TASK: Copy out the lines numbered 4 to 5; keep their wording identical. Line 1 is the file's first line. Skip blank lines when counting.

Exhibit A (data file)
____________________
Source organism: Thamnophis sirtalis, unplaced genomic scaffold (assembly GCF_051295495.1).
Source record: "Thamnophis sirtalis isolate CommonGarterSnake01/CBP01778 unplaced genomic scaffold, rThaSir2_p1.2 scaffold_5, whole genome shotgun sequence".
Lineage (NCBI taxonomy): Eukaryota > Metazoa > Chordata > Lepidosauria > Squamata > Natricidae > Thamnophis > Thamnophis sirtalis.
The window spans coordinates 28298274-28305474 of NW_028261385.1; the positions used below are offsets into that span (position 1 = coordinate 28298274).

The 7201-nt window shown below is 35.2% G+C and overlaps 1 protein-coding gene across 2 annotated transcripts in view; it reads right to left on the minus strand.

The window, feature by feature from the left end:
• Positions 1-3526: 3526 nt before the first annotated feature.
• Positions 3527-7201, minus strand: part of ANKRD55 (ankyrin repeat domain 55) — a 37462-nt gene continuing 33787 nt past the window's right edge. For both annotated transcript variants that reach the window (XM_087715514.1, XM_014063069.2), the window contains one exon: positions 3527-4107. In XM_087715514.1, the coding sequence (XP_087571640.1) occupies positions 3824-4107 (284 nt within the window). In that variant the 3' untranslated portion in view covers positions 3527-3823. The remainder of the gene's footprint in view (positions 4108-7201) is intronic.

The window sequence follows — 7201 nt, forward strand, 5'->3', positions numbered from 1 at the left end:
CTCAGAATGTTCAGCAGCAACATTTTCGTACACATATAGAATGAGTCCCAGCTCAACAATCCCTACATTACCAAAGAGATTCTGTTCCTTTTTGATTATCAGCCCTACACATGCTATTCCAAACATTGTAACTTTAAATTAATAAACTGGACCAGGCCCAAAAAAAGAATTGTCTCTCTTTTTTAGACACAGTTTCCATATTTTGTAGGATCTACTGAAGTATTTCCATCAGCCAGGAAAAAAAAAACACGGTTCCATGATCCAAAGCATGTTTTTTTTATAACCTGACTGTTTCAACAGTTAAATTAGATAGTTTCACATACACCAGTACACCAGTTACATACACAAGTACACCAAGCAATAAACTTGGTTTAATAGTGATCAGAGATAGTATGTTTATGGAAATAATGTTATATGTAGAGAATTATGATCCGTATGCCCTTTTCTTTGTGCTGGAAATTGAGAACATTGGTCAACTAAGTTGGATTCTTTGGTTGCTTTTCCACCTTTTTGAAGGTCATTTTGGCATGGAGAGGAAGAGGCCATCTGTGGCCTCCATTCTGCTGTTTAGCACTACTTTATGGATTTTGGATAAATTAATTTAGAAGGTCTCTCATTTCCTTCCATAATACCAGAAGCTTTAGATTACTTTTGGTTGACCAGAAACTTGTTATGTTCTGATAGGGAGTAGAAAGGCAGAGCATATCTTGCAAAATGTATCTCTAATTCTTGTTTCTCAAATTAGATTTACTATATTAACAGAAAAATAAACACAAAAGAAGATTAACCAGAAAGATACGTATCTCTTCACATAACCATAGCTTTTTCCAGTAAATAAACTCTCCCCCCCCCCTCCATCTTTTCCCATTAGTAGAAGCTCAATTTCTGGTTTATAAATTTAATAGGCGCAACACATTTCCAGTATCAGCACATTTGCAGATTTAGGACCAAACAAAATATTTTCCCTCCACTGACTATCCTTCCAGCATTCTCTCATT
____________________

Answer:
The window spans coordinates 28298274-28305474 of NW_028261385.1; the positions used below are offsets into that span (position 1 = coordinate 28298274).

The 7201-nt window shown below is 35.2% G+C and overlaps 1 protein-coding gene across 2 annotated transcripts in view; it reads right to left on the minus strand.